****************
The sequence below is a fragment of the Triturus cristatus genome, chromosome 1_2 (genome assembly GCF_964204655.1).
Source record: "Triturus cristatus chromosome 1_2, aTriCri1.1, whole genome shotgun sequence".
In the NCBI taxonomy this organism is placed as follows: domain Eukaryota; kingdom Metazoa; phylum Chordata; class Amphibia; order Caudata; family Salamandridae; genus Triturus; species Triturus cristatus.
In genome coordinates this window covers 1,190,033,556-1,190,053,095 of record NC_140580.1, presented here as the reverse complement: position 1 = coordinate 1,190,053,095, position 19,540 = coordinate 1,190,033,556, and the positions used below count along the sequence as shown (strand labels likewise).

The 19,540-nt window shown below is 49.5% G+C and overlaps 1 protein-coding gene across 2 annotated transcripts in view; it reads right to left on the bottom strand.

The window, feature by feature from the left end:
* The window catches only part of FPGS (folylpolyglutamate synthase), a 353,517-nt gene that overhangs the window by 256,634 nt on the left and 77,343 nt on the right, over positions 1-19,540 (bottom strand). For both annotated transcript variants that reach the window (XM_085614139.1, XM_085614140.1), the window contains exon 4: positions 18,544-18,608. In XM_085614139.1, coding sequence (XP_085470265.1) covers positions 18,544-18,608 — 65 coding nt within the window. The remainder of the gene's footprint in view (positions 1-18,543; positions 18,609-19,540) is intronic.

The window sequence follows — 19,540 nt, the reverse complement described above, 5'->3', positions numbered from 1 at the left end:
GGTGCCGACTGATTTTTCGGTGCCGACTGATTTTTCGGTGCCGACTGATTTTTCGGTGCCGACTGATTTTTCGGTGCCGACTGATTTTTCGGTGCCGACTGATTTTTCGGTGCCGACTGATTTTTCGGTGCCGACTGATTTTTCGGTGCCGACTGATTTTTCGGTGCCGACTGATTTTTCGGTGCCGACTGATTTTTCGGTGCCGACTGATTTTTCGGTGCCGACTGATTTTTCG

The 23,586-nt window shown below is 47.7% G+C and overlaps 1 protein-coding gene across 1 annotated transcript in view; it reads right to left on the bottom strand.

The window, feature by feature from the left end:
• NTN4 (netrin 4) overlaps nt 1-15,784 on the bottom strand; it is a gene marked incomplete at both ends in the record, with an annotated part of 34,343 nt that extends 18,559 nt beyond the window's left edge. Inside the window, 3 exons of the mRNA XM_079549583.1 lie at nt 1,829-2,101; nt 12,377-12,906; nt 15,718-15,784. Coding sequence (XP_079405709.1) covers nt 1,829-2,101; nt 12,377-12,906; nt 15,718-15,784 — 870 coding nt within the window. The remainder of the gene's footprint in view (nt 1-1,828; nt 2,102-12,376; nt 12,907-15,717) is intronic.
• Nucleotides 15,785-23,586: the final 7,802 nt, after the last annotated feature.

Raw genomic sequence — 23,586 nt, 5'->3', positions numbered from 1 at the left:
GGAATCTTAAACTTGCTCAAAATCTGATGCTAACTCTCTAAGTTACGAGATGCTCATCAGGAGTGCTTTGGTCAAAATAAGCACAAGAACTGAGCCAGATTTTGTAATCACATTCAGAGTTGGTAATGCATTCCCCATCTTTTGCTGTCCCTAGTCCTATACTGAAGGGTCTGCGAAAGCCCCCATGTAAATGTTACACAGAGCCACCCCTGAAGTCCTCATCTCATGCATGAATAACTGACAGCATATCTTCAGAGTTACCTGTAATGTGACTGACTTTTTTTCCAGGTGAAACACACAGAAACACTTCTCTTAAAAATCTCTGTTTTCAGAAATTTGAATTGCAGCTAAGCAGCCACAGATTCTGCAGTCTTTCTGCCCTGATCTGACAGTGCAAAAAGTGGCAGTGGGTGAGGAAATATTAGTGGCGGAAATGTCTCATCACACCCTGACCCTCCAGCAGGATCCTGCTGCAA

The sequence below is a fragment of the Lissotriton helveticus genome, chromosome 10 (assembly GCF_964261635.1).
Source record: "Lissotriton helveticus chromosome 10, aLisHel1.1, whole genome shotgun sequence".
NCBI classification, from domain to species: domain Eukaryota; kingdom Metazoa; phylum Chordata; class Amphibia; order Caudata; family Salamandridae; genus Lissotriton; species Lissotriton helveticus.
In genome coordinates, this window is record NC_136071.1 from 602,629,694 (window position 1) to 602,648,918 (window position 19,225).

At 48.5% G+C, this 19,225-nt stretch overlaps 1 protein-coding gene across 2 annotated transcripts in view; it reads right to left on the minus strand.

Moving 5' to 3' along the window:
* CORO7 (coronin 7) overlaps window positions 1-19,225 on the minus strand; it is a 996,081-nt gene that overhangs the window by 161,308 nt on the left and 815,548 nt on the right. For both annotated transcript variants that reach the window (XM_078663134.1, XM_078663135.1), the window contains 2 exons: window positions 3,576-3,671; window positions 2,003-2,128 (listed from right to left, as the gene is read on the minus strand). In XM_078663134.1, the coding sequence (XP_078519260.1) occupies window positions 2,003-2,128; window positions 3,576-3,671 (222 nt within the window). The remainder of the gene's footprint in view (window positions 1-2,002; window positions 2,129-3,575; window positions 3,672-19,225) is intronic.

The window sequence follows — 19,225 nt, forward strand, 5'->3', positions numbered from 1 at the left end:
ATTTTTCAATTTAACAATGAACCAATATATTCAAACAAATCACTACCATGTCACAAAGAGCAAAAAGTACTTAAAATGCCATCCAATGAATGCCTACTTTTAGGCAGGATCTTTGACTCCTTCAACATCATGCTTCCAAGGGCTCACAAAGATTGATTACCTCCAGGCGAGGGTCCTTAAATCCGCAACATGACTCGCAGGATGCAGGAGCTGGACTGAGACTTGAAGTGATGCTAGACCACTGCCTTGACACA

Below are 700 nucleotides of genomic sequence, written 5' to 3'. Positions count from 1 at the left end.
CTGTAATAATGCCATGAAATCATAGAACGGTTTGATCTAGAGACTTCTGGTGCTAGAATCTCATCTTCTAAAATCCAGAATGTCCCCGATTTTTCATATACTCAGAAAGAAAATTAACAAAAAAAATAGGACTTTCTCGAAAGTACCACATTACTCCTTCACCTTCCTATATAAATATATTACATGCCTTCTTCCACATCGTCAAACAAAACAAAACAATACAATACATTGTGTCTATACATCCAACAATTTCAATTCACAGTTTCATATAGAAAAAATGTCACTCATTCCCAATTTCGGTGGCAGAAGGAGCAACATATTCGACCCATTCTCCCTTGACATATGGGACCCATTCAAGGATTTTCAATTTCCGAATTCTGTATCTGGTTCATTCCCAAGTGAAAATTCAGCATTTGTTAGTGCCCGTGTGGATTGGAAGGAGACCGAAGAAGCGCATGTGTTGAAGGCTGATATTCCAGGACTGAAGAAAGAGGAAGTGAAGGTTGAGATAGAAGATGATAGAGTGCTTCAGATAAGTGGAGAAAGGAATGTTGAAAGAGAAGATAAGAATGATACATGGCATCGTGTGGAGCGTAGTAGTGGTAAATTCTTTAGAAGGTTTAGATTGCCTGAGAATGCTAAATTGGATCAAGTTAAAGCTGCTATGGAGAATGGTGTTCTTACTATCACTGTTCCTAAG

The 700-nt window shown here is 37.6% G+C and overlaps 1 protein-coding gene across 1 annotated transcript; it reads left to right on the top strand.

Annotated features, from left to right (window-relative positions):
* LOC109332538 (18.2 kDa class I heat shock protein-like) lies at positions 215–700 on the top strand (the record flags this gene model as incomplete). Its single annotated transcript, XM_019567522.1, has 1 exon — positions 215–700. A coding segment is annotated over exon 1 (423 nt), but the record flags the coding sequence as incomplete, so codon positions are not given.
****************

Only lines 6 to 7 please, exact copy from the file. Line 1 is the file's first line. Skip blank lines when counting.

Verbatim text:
The window, feature by feature from the left end:
* The window catches only part of FPGS (folylpolyglutamate synthase), a 353,517-nt gene that overhangs the window by 256,634 nt on the left and 77,343 nt on the right, over positions 1-19,540 (bottom strand). For both annotated transcript variants that reach the window (XM_085614139.1, XM_085614140.1), the window contains exon 4: positions 18,544-18,608. In XM_085614139.1, coding sequence (XP_085470265.1) covers positions 18,544-18,608 — 65 coding nt within the window. The remainder of the gene's footprint in view (positions 1-18,543; positions 18,609-19,540) is intronic.